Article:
National Velvet, I believe, is the first truly great film of Elizabeth Taylor's career, one where her character is not dependent on an outward beauty but on the emotional connection she created between the screen and the audience.



As she grew into adulthood, admittedly, she grew more beautiful physically. There was the sweet, sentimental Father of the Bride, but for a mixture of her amazing beauty and her talent, her true acting talent, that would be A Place In the Sun.

It certainly helps to have Franz Waxman's haunting score, Edith Head's magnificent costumes, and George Stevens' brilliant direction. However, when we first see Taylor's Angela Vickers, we can see why Montgomery Clift's George Eastman was so driven in his need to be with her.I cannot remember who said it, but it is clear once seeing her on screen, I agree with whoever said that Taylor made the most beautiful motive for murder. 

She becomes that obscure object of desire, that unreachable Goddess for whom life cannot continue without. Her performance is one of innocence, unwittingly the catalyst for a terrible tragedy. In A Place In the Sun, she mixes that innocence, perhaps obliviousness to the dark side of love, with a burning passion released by the guy from the wrong side of the tracks. "Tell Mama," she coos to Clift when he cannot tell her just how much he feels for her. "Tell Mama...all". What man wouldn't melt into her arms, or do anything to be at her side?



After A Place In the Sun, she was in more masterpieces where her performances should have put any doubts as to her acting abilities to rest. First off, there's another George Stevens film: the appropriately-named Giant. Here, Taylor has to not just age physically on screen, but have an evolution in her character. Leslie Benedict has to grow from a well-brought up Southern belle to a fiery Texan gal who stands up to her husband against the prejudice she encounters against the Hispanic population dismissed by everyone born in the Lone Star State.

It could have been easy to have lost amid the grandness and epic nature of Giant, but Taylor's performance always holds your attention as the moral core of people not accustomed to have their old ways questioned, especially by a non-Texan. It is Leslie's strength that we gravitate to, her sense of doing the right thing regardless of how it looks, that makes Leslie the heroine of Giant.



Going against the moral courage of Leslie, we shift to her Maggie the Cat in Cat on a Hot Tin Roof. Although it's never overtly stated, it's clear Maggie wants one thing and one thing only from Brick: Sex. Passion. Desire. She wants to fill the man she loves with all of herself, and we all think Brick's crazy for constantly rejecting her advances. Maggie is an object of desire, but there's nothing obscure about it: it's blatant.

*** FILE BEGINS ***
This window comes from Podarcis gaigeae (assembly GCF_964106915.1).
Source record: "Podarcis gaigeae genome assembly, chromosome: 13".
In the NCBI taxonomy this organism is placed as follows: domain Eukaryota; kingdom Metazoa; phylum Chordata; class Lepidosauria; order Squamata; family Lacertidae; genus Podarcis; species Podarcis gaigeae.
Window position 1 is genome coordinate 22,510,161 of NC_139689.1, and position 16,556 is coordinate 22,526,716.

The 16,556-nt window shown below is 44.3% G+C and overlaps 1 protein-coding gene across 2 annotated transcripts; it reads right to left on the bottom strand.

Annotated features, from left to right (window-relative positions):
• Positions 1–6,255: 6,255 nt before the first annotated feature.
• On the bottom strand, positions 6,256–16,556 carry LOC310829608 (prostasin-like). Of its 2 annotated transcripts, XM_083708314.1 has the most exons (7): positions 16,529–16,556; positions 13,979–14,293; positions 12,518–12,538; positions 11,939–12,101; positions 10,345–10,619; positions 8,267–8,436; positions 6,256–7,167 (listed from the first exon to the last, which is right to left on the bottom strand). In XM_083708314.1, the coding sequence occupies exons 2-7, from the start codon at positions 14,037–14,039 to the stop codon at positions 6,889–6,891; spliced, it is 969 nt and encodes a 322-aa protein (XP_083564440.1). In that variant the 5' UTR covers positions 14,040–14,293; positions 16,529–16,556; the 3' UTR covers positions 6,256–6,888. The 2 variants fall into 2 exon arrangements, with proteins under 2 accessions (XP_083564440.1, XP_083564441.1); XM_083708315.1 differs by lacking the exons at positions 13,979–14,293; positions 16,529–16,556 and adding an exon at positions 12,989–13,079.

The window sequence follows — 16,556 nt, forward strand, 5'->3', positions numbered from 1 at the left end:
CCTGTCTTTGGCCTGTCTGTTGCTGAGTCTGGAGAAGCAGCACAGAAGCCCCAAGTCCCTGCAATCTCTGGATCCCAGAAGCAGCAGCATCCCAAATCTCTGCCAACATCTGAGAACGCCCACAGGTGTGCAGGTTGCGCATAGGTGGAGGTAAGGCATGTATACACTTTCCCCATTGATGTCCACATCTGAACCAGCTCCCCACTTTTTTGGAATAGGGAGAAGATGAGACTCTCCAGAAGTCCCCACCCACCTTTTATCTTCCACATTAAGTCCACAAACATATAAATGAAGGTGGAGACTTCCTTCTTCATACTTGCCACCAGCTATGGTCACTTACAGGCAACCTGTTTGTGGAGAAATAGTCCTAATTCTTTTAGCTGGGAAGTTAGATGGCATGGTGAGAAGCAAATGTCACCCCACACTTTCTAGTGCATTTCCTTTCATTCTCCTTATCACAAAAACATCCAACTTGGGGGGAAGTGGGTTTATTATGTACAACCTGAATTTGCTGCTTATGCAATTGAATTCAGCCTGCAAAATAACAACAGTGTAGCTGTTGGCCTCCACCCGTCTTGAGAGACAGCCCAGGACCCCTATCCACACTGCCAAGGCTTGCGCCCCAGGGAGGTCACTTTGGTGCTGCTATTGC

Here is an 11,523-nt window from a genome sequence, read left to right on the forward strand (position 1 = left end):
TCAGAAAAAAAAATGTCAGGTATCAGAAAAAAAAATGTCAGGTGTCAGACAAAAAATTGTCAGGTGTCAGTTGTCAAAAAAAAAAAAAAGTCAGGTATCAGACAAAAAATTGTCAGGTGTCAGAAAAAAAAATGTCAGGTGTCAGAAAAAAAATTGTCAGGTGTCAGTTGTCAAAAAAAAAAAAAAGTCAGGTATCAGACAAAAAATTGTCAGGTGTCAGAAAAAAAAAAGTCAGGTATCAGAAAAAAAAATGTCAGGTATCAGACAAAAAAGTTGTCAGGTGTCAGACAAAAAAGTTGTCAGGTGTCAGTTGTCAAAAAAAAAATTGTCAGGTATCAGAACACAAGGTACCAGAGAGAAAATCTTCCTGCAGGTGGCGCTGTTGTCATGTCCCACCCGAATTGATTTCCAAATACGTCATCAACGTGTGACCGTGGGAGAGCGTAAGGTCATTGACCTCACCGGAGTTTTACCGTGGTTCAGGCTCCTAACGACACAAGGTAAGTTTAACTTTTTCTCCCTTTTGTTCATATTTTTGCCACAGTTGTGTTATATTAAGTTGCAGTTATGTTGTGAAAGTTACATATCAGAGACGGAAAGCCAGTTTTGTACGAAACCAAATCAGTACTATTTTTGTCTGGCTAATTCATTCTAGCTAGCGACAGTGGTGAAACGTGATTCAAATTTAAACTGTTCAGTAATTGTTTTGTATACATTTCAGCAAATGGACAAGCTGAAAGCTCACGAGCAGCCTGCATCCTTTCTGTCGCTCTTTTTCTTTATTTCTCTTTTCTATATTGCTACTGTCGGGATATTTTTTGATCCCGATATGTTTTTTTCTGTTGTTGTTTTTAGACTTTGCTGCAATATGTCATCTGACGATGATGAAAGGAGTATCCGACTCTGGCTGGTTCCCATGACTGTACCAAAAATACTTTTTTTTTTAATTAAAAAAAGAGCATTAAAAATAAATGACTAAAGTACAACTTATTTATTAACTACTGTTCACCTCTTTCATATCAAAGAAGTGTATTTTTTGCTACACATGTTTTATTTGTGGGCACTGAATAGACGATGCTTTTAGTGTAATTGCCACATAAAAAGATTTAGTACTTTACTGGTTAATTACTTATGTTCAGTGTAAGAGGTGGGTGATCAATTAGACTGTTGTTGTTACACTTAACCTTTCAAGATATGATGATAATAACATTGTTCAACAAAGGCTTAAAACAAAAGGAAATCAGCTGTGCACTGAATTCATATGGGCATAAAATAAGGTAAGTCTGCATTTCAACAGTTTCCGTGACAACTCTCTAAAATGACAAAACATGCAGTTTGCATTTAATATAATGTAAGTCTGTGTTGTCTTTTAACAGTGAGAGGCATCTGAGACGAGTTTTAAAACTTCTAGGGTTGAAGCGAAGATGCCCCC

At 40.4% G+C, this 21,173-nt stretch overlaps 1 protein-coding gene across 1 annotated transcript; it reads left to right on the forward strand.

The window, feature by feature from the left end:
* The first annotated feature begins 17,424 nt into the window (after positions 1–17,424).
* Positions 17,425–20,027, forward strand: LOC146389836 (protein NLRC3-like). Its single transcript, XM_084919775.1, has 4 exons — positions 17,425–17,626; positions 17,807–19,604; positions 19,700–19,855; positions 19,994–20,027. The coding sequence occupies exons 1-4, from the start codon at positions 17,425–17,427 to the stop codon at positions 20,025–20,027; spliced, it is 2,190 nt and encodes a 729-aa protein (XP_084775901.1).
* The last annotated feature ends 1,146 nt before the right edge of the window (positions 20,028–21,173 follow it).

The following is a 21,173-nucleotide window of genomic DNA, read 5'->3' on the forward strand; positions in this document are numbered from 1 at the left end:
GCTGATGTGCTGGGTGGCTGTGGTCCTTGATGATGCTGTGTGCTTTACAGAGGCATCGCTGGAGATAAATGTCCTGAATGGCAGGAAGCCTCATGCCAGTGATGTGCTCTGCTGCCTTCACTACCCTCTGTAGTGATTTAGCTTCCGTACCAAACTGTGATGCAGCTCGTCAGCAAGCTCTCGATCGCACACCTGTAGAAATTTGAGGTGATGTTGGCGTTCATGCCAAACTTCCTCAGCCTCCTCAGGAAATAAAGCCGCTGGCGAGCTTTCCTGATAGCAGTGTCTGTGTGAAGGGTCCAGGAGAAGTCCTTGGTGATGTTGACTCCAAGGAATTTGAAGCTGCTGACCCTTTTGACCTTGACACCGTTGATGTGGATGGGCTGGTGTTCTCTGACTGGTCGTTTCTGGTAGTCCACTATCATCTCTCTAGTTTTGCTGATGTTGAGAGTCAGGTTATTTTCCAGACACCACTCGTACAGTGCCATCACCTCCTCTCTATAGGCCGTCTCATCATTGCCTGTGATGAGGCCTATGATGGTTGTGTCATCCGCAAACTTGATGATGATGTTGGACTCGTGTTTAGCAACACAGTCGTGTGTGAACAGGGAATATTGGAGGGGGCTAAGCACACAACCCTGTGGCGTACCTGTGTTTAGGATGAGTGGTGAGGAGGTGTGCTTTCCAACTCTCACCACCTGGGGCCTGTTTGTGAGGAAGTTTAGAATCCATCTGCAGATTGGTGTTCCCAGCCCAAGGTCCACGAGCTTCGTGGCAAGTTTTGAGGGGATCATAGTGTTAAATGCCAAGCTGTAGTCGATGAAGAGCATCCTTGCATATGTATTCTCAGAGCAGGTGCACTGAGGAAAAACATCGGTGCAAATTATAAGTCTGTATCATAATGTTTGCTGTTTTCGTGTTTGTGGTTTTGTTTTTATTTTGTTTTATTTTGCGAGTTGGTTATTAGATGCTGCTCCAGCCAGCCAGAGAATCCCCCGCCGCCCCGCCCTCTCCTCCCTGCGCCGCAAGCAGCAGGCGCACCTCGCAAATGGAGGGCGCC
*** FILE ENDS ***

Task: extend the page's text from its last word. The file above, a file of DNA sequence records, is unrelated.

Taylor used especially her body to project her desirability to someone who seems not the least interested: how she caresses her leg while straightening her seams before an ambivalent (in perhaps more ways than one) husband, how she stands in her negligee. However, like Leslie, Maggie the Cat isn't some sex-starved nympho: she's a strong woman willing to fight for her man.

At the end of Cat on a Hot Tin Roof, she tells Big Daddy that she is expecting a child, which delights the old man. We are never truly sure of the veracity of the statement, but we agree with Big Daddy's appraisal of his daughter-in-law: she's got life in her. Take that statement in whatever way you wish, but it is certainly truthful.

Mendacity indeed.

Then came Cleopatra, that monument to excess, that spectacle that nearly brought down Twentieth Century-Fox and that for all intents and purposes brought about modern films: big paychecks for the stars, the ensuing massive press coverage of the good and bad of the production, paparazzi stalking of those in front of the camera. At the time of its release, critics were vicious, but I take the view of Roddy McDowall, who said that the film became so notorious that people couldn't see the forest for the trees.



Is Cleopatra a great film? No: at times it is in danger of drowning in its own excess, and at times good actors like Taylor, Richard Burton, Rex Harrison and Hume Cronyn are dwarfed by their surroundings and slip into overacting. Even though Joseph Mankiewicz, an experienced filmmaker and first-rate screenwriter, was at the helm, Cleopatra still managed to bungle its efforts to reach the level of other epics like The Ten Commandments or Ben-Hur.